A CONSPIRACY OF BONES

Another sweltering month in Charlotte, another boatload of mysteries past and present for overworked, overstressed forensic anthropologist Temperance Brennan.

A week after the night she chases but fails to catch a mysterious trespasser outside her town house, some unknown party texts Tempe four images of a corpse that looks as if it’s been chewed by wild hogs, because it has been. Showboat Medical Examiner Margot Heavner makes it clear that, breaking with her department’s earlier practice (The Bone Collection, 2016, etc.), she has no intention of calling in Tempe as a consultant and promptly identifies the faceless body herself as that of a young Asian man. Nettled by several errors in Heavner’s analysis, and even more by her willingness to share the gory details at a press conference, Tempe launches her own investigation, which is not so much off the books as against the books. Heavner isn’t exactly mollified when Tempe, aided by retired police detective Skinny Slidell and a host of experts, puts a name to the dead man. But the hints of other crimes Tempe’s identification uncovers, particularly crimes against children, spur her on to redouble her efforts despite the new M.E.’s splenetic outbursts. Before he died, it seems, Felix Vodyanov was linked to a passenger ferry that sank in 1994, an even earlier U.S. government project to research biological agents that could control human behavior, the hinky spiritual retreat Sparkling Waters, the dark web site DeepUnder, and the disappearances of at least four schoolchildren, two of whom have also turned up dead. And why on earth was Vodyanov carrying Tempe’s own contact information? The mounting evidence of ever more and ever worse skulduggery will pull Tempe deeper and deeper down what even she sees as a rabbit hole before she confronts a ringleader implicated in “Drugs. Fraud. Breaking and entering. Arson. Kidnapping. How does attempted murder sound?”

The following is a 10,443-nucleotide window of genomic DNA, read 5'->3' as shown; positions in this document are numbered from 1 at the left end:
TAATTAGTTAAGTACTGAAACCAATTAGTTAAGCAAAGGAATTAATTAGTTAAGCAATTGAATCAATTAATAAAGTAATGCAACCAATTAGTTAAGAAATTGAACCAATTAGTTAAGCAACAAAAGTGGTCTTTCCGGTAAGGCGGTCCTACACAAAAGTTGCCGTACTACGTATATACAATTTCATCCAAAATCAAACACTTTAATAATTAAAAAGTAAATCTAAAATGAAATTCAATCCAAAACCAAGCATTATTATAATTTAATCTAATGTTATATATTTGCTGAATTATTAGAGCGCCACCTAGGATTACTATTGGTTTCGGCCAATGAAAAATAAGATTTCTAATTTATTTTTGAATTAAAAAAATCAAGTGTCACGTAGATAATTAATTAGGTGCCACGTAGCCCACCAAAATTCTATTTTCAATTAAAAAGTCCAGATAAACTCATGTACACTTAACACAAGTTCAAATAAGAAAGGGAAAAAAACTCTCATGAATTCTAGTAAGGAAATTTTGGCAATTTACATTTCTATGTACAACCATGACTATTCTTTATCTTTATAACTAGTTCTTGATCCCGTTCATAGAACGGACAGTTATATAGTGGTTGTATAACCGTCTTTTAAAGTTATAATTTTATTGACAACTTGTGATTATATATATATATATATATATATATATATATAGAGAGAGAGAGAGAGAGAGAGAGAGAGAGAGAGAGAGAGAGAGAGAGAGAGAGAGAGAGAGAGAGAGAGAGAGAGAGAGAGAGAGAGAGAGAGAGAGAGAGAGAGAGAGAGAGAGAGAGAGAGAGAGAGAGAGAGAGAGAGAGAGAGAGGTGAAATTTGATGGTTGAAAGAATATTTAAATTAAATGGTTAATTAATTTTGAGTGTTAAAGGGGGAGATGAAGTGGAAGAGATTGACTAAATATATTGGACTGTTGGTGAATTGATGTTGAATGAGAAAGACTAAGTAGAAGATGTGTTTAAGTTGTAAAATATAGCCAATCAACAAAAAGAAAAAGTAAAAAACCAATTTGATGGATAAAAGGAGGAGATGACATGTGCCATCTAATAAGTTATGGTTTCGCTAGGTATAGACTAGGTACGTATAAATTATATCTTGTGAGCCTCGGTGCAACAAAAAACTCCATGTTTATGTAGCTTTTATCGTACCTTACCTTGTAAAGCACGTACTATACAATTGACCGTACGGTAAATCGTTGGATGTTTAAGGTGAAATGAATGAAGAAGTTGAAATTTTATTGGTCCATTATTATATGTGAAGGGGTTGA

Forget about solving all these crimes; the signal triumph here is (spoiler) the heroine’s survival.

Pub Date: March 17, 2020

ISBN: 978-1-9821-3888-2

Page Count: 352

Publisher: Scribner

Review Posted Online: Dec. 23, 2019